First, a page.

Why women should rethink their inheritance?

women’s inheritance rights

India since independence has introduced several such policies that aim to improve the position of women in the society who are desirably not only in equity as compared to men but also on efficiency grounds. While many countries are working cohesively to improve economic opportunities for women, inheritance laws remain strongly biased against women in many parts of the country. And since the distribution of wealth is not equal between men and women, their economic equality continues to suffer. This might not be the case with every individual, but a majority of them face disparity on several levels when the inheritance is not provided. Thus, inheritance plays a very important role especially for women who face discrimination firsthand.

Parental bequests of material wealth and human capital investments represent the very basic long-term investment for females who don’t have any other source of income. At a very basic level, the land is a key asset and an essential source of livelihood. But the question remains, why do women do not have an equal share in inheritance despite the law?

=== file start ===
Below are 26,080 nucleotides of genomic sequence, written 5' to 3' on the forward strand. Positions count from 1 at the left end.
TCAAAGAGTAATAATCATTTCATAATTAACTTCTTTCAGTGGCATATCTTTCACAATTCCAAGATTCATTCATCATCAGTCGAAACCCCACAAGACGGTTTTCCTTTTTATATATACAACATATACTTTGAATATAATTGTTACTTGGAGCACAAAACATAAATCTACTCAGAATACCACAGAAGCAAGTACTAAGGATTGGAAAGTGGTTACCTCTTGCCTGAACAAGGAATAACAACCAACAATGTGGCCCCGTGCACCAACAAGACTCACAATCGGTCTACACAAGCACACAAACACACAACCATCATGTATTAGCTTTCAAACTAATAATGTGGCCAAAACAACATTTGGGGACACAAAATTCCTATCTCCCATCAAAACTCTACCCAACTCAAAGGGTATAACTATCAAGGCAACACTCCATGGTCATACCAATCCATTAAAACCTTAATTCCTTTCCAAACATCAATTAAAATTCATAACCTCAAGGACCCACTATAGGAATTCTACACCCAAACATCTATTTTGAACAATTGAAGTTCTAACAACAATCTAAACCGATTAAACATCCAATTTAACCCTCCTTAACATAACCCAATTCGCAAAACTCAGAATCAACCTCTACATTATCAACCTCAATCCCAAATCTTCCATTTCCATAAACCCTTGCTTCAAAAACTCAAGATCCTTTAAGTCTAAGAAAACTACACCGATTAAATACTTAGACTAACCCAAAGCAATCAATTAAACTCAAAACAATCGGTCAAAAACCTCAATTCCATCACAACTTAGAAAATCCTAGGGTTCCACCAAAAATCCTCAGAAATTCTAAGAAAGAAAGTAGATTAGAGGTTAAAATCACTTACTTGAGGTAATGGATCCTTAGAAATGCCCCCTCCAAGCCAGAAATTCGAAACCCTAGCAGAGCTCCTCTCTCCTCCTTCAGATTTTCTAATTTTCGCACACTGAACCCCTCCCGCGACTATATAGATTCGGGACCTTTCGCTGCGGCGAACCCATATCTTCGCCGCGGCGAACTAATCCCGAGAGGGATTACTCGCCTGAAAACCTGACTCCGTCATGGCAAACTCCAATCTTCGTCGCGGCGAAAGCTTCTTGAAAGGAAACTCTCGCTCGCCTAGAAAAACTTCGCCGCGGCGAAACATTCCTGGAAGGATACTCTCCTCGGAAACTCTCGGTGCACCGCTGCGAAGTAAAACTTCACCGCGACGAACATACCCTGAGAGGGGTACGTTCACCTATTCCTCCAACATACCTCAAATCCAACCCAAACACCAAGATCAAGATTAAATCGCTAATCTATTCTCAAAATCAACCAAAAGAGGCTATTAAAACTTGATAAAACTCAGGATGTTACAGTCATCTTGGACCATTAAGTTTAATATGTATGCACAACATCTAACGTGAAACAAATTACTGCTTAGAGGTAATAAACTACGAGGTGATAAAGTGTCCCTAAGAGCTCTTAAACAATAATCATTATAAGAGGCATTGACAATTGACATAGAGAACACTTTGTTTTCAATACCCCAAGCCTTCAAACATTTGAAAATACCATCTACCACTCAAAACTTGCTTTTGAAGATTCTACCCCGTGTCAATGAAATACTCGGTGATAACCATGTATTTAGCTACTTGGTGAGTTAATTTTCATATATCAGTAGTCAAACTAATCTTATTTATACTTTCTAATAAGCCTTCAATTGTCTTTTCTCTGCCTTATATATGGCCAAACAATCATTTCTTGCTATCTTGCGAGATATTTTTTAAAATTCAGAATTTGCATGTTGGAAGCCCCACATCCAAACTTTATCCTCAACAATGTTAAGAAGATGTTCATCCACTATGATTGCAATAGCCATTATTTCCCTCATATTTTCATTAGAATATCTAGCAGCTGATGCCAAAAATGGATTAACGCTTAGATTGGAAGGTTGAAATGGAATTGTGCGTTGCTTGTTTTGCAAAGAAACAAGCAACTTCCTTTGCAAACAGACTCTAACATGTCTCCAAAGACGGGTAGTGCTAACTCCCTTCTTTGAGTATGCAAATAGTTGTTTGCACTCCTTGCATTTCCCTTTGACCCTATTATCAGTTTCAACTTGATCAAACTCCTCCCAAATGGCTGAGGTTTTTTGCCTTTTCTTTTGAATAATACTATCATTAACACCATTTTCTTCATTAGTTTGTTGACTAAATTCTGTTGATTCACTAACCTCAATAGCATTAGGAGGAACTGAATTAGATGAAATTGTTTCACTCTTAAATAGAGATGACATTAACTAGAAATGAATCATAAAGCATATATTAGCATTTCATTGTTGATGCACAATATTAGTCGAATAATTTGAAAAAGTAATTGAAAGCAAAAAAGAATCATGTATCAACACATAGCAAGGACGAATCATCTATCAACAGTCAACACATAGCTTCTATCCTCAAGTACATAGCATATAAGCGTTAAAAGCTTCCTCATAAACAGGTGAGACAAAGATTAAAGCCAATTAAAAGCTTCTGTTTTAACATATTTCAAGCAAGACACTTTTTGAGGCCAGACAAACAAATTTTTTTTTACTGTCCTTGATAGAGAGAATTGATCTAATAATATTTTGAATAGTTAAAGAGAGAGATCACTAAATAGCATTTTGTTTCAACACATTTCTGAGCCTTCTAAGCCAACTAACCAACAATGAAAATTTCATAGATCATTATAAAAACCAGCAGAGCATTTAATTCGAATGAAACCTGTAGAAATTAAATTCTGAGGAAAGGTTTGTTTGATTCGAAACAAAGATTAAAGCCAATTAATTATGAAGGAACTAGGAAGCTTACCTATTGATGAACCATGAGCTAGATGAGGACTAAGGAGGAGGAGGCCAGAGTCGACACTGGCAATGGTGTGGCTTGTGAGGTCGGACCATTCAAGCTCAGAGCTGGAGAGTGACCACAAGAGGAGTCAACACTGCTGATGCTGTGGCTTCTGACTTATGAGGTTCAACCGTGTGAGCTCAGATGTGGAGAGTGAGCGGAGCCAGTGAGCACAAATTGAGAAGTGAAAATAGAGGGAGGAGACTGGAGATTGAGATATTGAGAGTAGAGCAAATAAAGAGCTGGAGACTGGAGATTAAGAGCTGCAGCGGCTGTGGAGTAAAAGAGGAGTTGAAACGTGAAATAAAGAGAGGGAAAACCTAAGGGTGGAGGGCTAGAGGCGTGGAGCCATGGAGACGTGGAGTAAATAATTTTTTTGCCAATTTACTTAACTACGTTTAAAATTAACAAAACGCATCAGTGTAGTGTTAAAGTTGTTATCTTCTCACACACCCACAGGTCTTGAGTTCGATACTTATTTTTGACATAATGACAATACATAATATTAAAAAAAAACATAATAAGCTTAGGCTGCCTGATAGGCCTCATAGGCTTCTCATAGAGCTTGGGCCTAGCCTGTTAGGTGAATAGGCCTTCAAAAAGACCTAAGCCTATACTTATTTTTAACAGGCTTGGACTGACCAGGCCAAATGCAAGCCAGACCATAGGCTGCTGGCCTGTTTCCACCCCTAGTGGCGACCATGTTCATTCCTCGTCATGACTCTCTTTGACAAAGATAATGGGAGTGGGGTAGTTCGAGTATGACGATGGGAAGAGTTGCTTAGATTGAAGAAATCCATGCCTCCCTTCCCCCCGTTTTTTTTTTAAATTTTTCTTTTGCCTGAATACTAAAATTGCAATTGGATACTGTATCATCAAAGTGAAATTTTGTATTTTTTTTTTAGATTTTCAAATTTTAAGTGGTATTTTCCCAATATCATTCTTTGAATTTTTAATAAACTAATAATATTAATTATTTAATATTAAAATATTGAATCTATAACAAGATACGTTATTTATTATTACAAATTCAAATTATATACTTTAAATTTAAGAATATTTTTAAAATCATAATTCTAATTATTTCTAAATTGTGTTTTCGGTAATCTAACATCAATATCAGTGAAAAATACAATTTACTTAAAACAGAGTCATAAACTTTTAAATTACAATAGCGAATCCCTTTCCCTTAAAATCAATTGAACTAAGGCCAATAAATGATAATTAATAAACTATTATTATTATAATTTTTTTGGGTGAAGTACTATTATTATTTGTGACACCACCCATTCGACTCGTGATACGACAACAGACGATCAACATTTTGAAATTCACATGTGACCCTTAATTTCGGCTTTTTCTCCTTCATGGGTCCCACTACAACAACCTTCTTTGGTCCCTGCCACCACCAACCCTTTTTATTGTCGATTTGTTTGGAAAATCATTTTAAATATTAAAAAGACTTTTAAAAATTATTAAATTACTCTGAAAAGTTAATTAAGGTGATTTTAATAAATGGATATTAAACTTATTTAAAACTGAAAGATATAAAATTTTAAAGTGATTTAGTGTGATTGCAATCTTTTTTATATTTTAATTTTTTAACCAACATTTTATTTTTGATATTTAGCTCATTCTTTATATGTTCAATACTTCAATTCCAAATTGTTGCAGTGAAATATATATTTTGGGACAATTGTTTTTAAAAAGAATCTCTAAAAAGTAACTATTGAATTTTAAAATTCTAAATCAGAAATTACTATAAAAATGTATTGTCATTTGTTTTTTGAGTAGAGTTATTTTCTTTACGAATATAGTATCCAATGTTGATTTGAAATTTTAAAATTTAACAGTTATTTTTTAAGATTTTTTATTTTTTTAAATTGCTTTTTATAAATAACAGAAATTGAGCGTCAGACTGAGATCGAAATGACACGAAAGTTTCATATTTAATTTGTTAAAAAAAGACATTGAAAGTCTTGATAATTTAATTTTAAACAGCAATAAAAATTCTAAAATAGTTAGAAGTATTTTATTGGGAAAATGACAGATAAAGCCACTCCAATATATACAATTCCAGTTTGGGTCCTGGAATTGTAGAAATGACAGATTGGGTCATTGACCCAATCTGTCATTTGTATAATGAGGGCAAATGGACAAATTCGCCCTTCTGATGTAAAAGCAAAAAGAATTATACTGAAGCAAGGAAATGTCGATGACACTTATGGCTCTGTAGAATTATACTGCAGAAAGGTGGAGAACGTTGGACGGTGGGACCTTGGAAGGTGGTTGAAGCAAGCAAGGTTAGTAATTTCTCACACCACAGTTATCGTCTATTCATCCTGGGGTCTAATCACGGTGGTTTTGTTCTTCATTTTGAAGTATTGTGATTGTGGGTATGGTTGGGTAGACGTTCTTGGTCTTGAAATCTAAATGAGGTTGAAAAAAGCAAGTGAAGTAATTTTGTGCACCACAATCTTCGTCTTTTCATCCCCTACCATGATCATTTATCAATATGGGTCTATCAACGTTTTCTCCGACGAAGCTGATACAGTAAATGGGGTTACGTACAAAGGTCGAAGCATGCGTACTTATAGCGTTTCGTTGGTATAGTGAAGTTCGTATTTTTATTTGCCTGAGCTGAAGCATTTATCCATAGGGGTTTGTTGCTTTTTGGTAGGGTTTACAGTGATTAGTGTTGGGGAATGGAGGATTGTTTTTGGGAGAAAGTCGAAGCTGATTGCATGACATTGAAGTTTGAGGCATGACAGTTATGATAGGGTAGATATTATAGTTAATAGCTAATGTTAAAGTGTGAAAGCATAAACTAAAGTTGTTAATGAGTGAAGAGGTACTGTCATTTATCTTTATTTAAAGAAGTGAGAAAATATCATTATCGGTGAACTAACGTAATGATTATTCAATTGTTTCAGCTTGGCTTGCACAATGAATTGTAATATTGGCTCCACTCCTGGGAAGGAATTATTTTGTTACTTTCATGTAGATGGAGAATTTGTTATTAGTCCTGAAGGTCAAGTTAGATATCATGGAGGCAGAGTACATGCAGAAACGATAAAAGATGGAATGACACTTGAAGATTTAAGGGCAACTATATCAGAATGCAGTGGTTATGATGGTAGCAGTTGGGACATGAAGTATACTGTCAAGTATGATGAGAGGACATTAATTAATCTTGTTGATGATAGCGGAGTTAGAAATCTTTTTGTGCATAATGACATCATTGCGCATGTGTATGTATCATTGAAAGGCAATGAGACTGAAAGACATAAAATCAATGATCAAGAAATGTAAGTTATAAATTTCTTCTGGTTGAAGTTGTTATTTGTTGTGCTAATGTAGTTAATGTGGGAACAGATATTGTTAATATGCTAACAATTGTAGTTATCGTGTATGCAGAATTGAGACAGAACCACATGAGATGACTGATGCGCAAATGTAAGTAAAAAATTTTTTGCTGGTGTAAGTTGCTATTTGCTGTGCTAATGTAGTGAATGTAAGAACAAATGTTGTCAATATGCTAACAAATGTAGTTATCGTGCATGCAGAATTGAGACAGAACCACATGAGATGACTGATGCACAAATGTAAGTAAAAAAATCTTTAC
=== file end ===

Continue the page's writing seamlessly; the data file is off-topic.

Legislative reform to improve women’s inheritance rights in India is there for decades yet the ground reality remained unbothered.

Many women in India do not know about their succession rights and even those who know- willingly choose not to take any in order to maintain relations with their natal family. In 2016, a stunning case from Rajasthan gained light. K. Bina Devi and her sister were called to a living room of their house and made to sign papers giving up their inheritance share to their brothers. The acts were witnessed by all family members and villagers as if it was some kind of a celebration. Sweets were distributed and the sister was even congratulated. This is a custom known as “haq tyag” in Rajasthan where daughters are made to sign legal agreements denying their share in inheritance.

women’s inheritance rights